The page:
NEW YORK – With multiple investigations already underway in the U.S. and Europe targeting illegal sales to Iran by Chinese telecom giants ZTE and Huawei, reports surfaced in Friday (July 13) that the FBI is now probing whether ZTE sold U.S. computer equipment to Iran in violation of U.S. trade sanctions.
Citing a report on the Web site Smoking Gun, Reuters reported that a list of ZTE gear that was part of a $120 million contract included hardware and software made by Microsoft, HP, Oracle, Cisco, and Dell. The U.S. companies are not allowed to sell gear to Iran under U.S. export restrictions.
A Justice Department spokesman declined Friday to comment on the probe. Calls to the Commerce Department’s Bureau of Industry and Security, which enforces U.S. export controls, were not returned. The agency’s Web site lists several enforcement actions related to illegal technology exports to both China and Iran.
Separately, the House Intelligence Committee has been investigating possible threats posed to U.S. national security by ZTE and Huawei. Lawmakers are concerned that the Chinese government could access Huawei or ZTE telecom equipment and track phone calls and e-mails or hack U.S. networks and disrupt a communications. Among the subjects being considered in the congressional probe are questions about work the two Chinese companies have done in Iran and their funding arrangements with the Chinese government.
The committee did not return phone calls for comment on the status of the probes.
Meanwhile, European Union investigations into Huawei and ZTE are largely focused on illegal government subsidies to the companies. The EU is said to be slowly gathering evidence regarding an anti-dumping case. Officials suspect Huawei and ZTE are using illegal government subsidies to sell products in the EU below cost in a bid to trump competitors by charging lower prices for equipment being marketed to service providers.
China, however, has maintained that the companies are innocent. Last month, Beijing called the EU's claims "groundless." Earlier this week, China threatened to retaliate for the EU probes by launching its own investigation into the business dealings of EU countries in China. Beijing cited EU’s subsidies given to European agriculture, automotive, renewable energy and telecoms companies.
The possibility of dueling trade probes underscores a combination of economic, trade and security issues that are coming to a head. The view here and in Europe is that China’s telecom gear vendors are making the most of government subsidies. The key national security concern is that equipment from Huawei and ZTE might contain trap doors that would allow the Chinese military to spy on U.S. and European communications.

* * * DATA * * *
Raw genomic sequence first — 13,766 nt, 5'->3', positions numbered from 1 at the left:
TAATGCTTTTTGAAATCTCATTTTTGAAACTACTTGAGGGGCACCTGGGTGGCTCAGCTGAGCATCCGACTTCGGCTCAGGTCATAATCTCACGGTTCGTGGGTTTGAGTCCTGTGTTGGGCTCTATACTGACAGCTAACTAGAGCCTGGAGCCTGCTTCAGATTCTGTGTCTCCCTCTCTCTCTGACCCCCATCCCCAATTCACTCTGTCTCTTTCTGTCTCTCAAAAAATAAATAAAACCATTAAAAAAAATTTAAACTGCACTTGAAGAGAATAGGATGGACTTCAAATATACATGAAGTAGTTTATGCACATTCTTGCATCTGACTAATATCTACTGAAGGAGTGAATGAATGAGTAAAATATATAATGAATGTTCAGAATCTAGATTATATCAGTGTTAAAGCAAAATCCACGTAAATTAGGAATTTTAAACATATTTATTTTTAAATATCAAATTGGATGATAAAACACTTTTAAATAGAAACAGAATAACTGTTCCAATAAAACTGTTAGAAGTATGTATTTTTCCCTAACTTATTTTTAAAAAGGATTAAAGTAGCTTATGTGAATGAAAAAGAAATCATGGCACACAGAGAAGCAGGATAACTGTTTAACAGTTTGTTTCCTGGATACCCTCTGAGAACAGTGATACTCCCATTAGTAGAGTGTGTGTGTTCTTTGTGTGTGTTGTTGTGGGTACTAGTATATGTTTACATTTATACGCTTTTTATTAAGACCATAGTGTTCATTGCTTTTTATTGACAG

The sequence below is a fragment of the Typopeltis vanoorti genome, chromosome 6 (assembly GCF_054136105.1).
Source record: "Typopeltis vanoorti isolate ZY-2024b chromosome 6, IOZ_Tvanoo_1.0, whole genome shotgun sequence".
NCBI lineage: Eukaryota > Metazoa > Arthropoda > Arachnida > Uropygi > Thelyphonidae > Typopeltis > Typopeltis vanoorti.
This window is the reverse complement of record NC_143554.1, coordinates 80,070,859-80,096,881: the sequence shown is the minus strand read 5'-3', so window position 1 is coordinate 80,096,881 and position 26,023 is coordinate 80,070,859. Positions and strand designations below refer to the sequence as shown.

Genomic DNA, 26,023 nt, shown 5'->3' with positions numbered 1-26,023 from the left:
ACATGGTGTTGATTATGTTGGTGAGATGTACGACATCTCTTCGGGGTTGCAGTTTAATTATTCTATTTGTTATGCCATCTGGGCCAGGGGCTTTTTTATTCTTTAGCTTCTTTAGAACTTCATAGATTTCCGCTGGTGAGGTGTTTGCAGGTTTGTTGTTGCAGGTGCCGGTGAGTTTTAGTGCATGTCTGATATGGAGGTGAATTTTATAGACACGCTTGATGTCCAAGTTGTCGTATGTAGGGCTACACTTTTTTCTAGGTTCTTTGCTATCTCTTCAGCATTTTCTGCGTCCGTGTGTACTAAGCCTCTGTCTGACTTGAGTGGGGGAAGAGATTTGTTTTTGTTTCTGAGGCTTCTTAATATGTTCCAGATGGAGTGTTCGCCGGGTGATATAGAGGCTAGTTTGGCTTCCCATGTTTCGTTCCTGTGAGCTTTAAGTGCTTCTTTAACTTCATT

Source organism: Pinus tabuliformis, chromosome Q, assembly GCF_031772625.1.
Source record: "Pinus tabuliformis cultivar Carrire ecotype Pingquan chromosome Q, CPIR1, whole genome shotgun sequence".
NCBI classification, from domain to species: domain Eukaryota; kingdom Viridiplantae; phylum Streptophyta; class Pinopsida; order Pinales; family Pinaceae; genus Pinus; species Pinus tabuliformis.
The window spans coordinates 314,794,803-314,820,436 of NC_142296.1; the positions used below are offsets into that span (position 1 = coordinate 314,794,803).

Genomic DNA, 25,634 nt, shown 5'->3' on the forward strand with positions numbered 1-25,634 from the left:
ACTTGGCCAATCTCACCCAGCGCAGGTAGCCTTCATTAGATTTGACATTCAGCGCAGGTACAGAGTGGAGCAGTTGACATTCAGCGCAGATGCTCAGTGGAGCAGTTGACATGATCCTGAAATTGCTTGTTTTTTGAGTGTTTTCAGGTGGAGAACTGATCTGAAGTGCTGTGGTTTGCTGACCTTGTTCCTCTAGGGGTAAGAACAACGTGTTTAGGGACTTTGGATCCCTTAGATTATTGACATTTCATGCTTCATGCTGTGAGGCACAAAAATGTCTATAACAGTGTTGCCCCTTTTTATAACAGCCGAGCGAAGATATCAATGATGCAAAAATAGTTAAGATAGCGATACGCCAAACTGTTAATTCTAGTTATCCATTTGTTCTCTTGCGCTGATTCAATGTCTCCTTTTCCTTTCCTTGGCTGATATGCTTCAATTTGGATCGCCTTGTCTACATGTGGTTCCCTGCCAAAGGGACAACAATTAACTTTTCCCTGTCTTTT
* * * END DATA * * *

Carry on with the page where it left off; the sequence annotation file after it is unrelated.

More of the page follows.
Huawei’s founder and CEO, Ren Zhengfei, was an engineer in the People’s Liberation Army before setting up the company in 1987.
Both Chinese companies appear to be well aware of the growing perception problems they face in the West– both political and marketing -- as they target global markets. Huawei said this week it had hired Donald “Andy” Purdy, former chief cyber security strategist at U.S. military contractor CSC, as its chief security officer. According to the Washington Post, Huawei in recent years “has mounted an aggressive effort to change its image. It has hired lobbyists, consultants and a public relations firm in Washington.”
ZTE, China’s second largest telecom equipment vendor, holds a 4.2 percent global market share in the worldwide mobile device sales (in units) to end users, and is ranked in the first quarter as the number four – after Samsung, Nokia and Apple , according to Gartner.
Compared to Huawei – privately held and traditionally more focused on China’s domestic market, ZTE is publicly traded and it has been more aggressive in cultivating business abroad. In recent years, however, both Huawei and ZTE have been rapidly growing their presence in the global market.